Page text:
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Saturday, January 13, 2018

MOVIE REVIEW/Proud Mary
When Tina Sings, The Action Swings


Taraji P. Henson in the action drama "Proud Mary", directed by Babak Najafi. 
Dana Stabard/Screen Gems
       

by
Omar P.L. Moore/PopcornReel.com        Follow popcornreel on Twitter FOLLOW                                           
Saturday, January 13, 2018

Creedence Clearwater Revival's song "Proud Mary" became arguably Tina Turner's greatest hit in the 1970s as her rendition of the CCR song rocked and socked.  That rendition gets its due again in Babak Najafi's "Proud Mary", a quiet action drama until the rock-'em-sock'-em gun battles and shoot 'em-up theater explodes into overdrive.  When Tina sings in Mr. Najafi's "Proud Mary", the action swings, and swings hard.

Boston is the setting for the action.  Mary (Taraji P. Henson), an assassin, takes care of Danny, a precocious, orphaned boy who sasses her often.  Mary wants to escape the crime family she is a member of after a killing occurs that is not sanctioned by the avuncular family boss Benny (Danny Glover).  Mary has other entanglements including Tom (Billy Brown), an ex-boyfriend who is the junior commander of the family and Benny's son.  For Mary the past will catch up with the present. 

Mary claims to be the mothering type but leaving a cabinet full of guns unlocked with orphan minor Danny doesn't exactly stake her claim.  And what's child welfare services to do if they find out Mary has left orphan Danny all alone?  Or if they find out anything worse? 

In fairness "Proud Mary" is a decent movie, and Ms. Henson is so adeptly up to the task of balancing a thoughtful, tangible action hero with sex appeal and imbuing her character with maternal instincts.  Having said that, it seems stereotypical that a Black woman is called upon to be a mother in an action film, an action mammy (that would be too unkind to say.) 

More precisely, as I was thinking as I watched "Proud Mary", written by John Stuart Newman, Christian Swegal and Steven Antin -- why hasn't Hollywood scrapped the mammy model for Black women?  After all, Charlize Theron didn't have to be a mother in "Atomic Blonde", she just kicked as much male ass as she could, and without apology.

I also wondered if a scene where there's a mild twinkle in young Danny's eye when he sees guns that look bigger than him doesn't also float a subtle stereotype about Black boys and criminality.  It seems Danny is allured by the gun culture cabinet Mary has left unlocked.  Add to that the hoodie that Danny doesn't want to shed and it all seems very racially stilted, stereotyped and one-dimensional.  Sometimes "Proud Mary" accessorizes "types".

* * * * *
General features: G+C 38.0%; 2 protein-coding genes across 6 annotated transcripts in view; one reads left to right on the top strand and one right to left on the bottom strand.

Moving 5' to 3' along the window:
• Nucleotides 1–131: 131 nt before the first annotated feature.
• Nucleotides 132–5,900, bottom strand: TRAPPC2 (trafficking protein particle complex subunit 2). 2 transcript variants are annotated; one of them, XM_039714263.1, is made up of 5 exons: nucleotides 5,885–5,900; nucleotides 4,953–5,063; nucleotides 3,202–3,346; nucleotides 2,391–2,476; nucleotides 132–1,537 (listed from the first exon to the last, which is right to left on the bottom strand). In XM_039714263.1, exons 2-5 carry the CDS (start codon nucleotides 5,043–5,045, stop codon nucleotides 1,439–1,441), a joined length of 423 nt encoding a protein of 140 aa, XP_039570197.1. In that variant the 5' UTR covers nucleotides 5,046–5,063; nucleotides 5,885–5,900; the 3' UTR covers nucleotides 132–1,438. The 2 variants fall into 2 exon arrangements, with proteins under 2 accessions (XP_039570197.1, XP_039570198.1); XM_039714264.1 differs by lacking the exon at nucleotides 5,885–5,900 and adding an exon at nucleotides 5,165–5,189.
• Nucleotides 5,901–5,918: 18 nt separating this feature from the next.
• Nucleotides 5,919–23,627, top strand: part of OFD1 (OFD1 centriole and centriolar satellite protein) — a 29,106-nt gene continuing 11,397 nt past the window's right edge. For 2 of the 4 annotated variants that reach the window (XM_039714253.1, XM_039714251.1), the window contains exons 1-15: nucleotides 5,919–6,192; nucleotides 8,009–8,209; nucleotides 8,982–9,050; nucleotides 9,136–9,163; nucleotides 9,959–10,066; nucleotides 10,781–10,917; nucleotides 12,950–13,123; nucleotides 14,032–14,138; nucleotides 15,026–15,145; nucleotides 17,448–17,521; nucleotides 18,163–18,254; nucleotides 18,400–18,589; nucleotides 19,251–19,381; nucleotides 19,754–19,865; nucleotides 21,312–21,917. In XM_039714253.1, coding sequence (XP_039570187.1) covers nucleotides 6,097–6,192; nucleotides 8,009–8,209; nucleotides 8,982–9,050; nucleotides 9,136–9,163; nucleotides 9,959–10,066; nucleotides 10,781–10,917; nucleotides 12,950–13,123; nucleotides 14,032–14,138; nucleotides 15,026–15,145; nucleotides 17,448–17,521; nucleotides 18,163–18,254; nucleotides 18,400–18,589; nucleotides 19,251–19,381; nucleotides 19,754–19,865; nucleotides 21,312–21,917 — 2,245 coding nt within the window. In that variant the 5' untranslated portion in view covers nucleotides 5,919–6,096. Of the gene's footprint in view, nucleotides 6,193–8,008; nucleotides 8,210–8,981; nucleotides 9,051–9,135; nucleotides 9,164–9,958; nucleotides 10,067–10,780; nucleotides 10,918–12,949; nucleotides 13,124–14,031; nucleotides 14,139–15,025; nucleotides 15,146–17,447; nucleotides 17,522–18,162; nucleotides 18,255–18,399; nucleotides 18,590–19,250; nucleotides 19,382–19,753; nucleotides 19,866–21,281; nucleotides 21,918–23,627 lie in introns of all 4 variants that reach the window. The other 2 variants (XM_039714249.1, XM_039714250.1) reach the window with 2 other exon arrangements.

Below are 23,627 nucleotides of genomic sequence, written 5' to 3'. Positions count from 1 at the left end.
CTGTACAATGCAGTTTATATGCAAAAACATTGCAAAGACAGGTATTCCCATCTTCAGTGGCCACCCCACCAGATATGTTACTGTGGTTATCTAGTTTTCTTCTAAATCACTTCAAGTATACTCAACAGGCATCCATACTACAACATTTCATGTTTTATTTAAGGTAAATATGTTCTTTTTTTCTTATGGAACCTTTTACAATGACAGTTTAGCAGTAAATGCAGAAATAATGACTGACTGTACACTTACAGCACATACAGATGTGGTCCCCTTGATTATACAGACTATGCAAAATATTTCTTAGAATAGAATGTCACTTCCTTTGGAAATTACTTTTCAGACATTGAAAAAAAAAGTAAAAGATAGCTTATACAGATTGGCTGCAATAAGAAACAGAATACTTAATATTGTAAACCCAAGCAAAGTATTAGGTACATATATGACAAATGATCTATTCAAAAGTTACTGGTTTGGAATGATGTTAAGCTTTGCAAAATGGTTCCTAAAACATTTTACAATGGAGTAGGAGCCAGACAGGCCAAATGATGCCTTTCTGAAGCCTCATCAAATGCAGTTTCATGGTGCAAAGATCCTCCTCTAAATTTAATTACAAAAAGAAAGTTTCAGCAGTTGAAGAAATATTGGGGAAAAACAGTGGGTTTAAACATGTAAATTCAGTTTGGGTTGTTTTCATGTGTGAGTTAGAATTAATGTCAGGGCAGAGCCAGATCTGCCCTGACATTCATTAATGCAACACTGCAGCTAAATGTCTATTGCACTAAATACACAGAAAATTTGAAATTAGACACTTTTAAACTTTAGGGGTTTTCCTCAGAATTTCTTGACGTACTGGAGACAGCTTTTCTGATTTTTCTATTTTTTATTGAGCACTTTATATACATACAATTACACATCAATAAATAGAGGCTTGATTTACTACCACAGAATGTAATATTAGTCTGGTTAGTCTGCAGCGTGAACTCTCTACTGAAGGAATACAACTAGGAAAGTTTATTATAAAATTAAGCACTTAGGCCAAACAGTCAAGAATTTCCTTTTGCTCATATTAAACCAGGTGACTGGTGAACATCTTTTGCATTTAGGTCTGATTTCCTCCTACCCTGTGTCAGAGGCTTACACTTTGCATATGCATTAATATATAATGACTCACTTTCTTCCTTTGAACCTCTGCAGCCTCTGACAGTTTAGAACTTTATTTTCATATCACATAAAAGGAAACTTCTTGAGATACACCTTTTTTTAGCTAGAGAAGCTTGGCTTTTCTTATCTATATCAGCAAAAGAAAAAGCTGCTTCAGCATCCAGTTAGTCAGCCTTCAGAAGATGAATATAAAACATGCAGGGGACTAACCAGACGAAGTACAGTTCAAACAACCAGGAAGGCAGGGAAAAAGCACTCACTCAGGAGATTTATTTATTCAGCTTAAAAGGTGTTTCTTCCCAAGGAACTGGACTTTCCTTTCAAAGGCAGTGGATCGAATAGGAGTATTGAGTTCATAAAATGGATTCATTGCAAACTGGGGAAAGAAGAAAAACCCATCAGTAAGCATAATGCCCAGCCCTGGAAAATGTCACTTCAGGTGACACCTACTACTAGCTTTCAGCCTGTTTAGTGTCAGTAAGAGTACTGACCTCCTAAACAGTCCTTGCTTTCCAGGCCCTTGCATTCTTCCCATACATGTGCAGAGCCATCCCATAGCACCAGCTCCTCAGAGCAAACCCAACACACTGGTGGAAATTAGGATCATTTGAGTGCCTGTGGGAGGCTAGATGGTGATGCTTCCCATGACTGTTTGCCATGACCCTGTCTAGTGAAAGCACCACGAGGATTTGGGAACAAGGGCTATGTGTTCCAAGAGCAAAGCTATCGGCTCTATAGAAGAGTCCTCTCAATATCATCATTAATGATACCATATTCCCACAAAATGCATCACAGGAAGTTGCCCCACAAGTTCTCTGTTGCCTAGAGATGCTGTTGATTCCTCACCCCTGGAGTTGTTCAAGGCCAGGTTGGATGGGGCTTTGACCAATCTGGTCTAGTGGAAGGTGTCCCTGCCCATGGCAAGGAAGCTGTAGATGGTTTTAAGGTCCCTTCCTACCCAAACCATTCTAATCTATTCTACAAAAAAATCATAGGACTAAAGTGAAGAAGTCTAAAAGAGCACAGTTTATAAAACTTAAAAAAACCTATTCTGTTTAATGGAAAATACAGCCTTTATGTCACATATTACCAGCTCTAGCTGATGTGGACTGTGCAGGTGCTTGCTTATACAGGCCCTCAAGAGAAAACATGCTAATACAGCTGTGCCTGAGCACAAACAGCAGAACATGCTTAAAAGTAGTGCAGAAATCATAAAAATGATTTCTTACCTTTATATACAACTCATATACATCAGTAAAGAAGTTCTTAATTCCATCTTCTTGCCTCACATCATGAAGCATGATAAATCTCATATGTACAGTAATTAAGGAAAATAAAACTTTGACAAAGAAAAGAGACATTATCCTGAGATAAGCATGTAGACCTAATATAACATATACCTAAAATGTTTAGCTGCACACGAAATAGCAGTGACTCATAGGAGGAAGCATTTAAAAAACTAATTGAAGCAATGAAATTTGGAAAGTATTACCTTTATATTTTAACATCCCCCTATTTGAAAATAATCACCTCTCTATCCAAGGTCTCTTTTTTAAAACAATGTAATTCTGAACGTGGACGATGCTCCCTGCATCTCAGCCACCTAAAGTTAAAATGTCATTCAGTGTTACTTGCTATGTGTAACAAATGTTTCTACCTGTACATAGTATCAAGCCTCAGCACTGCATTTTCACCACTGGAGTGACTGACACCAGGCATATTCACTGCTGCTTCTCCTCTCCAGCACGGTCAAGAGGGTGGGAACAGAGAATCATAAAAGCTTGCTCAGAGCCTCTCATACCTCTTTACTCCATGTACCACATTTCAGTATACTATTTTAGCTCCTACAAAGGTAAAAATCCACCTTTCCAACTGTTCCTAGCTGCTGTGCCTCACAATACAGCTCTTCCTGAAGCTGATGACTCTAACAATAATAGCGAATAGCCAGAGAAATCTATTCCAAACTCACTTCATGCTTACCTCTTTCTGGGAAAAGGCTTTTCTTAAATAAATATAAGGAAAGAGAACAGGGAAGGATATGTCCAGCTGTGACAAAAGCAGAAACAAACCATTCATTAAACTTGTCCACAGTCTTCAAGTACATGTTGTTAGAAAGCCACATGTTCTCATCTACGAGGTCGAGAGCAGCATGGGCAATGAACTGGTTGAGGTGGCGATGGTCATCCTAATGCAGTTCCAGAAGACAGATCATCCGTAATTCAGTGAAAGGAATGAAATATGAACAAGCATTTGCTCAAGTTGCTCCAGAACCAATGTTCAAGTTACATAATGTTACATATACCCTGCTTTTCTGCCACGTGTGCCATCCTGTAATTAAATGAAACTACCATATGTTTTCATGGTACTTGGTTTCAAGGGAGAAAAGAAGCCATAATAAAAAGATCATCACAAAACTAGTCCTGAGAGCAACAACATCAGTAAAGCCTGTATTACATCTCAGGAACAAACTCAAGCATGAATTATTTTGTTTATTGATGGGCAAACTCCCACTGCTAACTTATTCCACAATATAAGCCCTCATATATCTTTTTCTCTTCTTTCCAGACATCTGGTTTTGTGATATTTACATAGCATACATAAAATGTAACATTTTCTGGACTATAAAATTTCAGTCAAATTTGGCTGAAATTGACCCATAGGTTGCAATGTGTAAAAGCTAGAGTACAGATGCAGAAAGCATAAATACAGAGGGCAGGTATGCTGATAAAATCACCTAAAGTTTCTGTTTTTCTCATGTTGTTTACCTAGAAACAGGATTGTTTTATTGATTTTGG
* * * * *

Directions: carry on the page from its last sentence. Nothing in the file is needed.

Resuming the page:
"Proud Mary" gives Ms. Henson a platform to do maximum kick-ass damage in the title role, and she does so proficiently.  Mary as a character also shows that the action game isn't her cup of tea.  Her remorsive pulses are revealed, and Ms. Henson makes Mary more than just a killing machine.  She makes her Mary human, with a full heart.  Clad in black leather with boots to match, Mary, as she warns her minor charge, "don't play".

I only wish "Proud Mary" cinematographer Dan Laustsen had played with the lighting of Mr. Glover's face.  In some scenes the actor's face is severely underlit.  Many white cinematographers have been so notoriously poor at lighting Black faces on the big screen.  One has to wonder if this is deliberate, racial bias, insensitivity or accidental.  It is a little of all four in my view. 

The film's major wrinkle, aside from the make-up tears that look dried on for one character, is the editing.  Cuts are made far too quickly within many scenes.  The film's poignant scenes, ones meant to be emotive cues, are too often abbreviated.  "Proud Mary" needed to breathe free, and one might understand why Ms. Henson's charismatic character wants to escape the crime family she has been adopted into.

It is also too bad that the amazing Margaret Avery has only a little screen time.  She is one of America's treasures, and the new generation that will enjoy gunfights, tough talk and vigorous action rumble, should have got a prolonged look at one of the greats.


Also with: Jahi Di'Allo Winston, Xander Berkeley, Neal McDonough, Rade Serbedzija.

"Proud Mary" is rated R by the Motion Picture Association of America for violence.  The film's running time is one hour and 29 minutes. 


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